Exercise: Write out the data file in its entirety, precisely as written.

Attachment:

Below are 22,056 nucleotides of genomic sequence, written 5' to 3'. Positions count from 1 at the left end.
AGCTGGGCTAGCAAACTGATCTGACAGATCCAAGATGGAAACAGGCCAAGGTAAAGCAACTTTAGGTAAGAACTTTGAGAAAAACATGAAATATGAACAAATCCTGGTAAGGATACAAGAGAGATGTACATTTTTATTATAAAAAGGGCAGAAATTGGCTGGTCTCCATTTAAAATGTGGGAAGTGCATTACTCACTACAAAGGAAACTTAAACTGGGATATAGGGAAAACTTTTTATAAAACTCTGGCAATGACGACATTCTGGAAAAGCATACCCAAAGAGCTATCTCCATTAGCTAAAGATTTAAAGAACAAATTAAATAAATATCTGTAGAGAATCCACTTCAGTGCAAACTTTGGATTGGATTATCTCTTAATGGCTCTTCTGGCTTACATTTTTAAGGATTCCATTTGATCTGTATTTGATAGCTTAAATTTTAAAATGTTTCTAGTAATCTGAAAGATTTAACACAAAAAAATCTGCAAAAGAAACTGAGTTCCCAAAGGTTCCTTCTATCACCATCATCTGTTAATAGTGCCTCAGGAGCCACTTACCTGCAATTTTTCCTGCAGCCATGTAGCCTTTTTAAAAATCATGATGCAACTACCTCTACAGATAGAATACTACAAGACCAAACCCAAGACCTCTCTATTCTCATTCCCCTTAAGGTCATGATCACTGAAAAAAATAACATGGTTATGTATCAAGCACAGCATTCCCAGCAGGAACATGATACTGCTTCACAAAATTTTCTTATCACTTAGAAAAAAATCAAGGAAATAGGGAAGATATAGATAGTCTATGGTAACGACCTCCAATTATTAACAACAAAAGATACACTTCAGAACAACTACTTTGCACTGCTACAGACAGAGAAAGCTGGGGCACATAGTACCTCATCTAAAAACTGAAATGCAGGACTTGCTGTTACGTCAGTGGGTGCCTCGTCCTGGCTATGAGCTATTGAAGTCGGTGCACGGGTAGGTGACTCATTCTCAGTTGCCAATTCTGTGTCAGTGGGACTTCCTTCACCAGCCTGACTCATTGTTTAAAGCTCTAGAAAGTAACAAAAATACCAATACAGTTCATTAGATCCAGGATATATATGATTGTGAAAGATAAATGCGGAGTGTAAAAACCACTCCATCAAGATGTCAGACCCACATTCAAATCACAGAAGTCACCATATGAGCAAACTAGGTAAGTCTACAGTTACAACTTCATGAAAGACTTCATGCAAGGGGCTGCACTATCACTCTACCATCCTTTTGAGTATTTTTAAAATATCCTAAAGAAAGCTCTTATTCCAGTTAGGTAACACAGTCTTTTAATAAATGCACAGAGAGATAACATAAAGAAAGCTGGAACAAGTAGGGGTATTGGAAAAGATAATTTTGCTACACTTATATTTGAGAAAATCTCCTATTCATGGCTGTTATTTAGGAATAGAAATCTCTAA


Below are 22,056 nucleotides of genomic sequence, written 5' to 3'. Positions count from 1 at the left end.
AGCTGGGCTAGCAAACTGATCTGACAGATCCAAGATGGAAACAGGCCAAGGTAAAGCAACTTTAGGTAAGAACTTTGAGAAAAACATGAAATATGAACAAATCCTGGTAAGGATACAAGAGAGATGTACATTTTTATTATAAAAAGGGCAGAAATTGGCTGGTCTCCATTTAAAATGTGGGAAGTGCATTACTCACTACAAAGGAAACTTAAACTGGGATATAGGGAAAACTTTTTATAAAACTCTGGCAATGACGACATTCTGGAAAAGCATACCCAAAGAGCTATCTCCATTAGCTAAAGATTTAAAGAACAAATTAAATAAATATCTGTAGAGAATCCACTTCAGTGCAAACTTTGGATTGGATTATCTCTTAATGGCTCTTCTGGCTTACATTTTTAAGGATTCCATTTGATCTGTATTTGATAGCTTAAATTTTAAAATGTTTCTAGTAATCTGAAAGATTTAACACAAAAAAATCTGCAAAAGAAACTGAGTTCCCAAAGGTTCCTTCTATCACCATCATCTGTTAATAGTGCCTCAGGAGCCACTTACCTGCAATTTTTCCTGCAGCCATGTAGCCTTTTTAAAAATCATGATGCAACTACCTCTACAGATAGAATACTACAAGACCAAACCCAAGACCTCTCTATTCTCATTCCCCTTAAGGTCATGATCACTGAAAAAAATAACATGGTTATGTATCAAGCACAGCATTCCCAGCAGGAACATGATACTGCTTCACAAAATTTTCTTATCACTTAGAAAAAAATCAAGGAAATAGGGAAGATATAGATAGTCTATGGTAACGACCTCCAATTATTAACAACAAAAGATACACTTCAGAACAACTACTTTGCACTGCTACAGACAGAGAAAGCTGGGGCACATAGTACCTCATCTAAAAACTGAAATGCAGGACTTGCTGTTACGTCAGTGGGTGCCTCGTCCTGGCTATGAGCTATTGAAGTCGGTGCACGGGTAGGTGACTCATTCTCAGTTGCCAATTCTGTGTCAGTGGGACTTCCTTCACCAGCCTGACTCATTGTTTAAAGCTCTAGAAAGTAACAAAAATACCAATACAGTTCATTAGATCCAGGATATATATGATTGTGAAAGATAAATGCGGAGTGTAAAAACCACTCCATCAAGATGTCAGACCCACATTCAAATCACAGAAGTCACCATATGAGCAAACTAGGTAAGTCTACAGTTACAACTTCATGAAAGACTTCATGCAAGGGGCTGCACTATCACTCTACCATCCTTTTGAGTATTTTTAAAATATCCTAAAGAAAGCTCTTATTCCAGTTAGGTAACACAGTCTTTTAATAAATGCACAGAGAGATAACATAAAGAAAGCTGGAACAAGTAGGGGTATTGGAAAAGATAATTTTGCTACACTTATATTTGAGAAAATCTCCTATTCATGGCTGTTATTTAGGAATAGAAATCTCTAA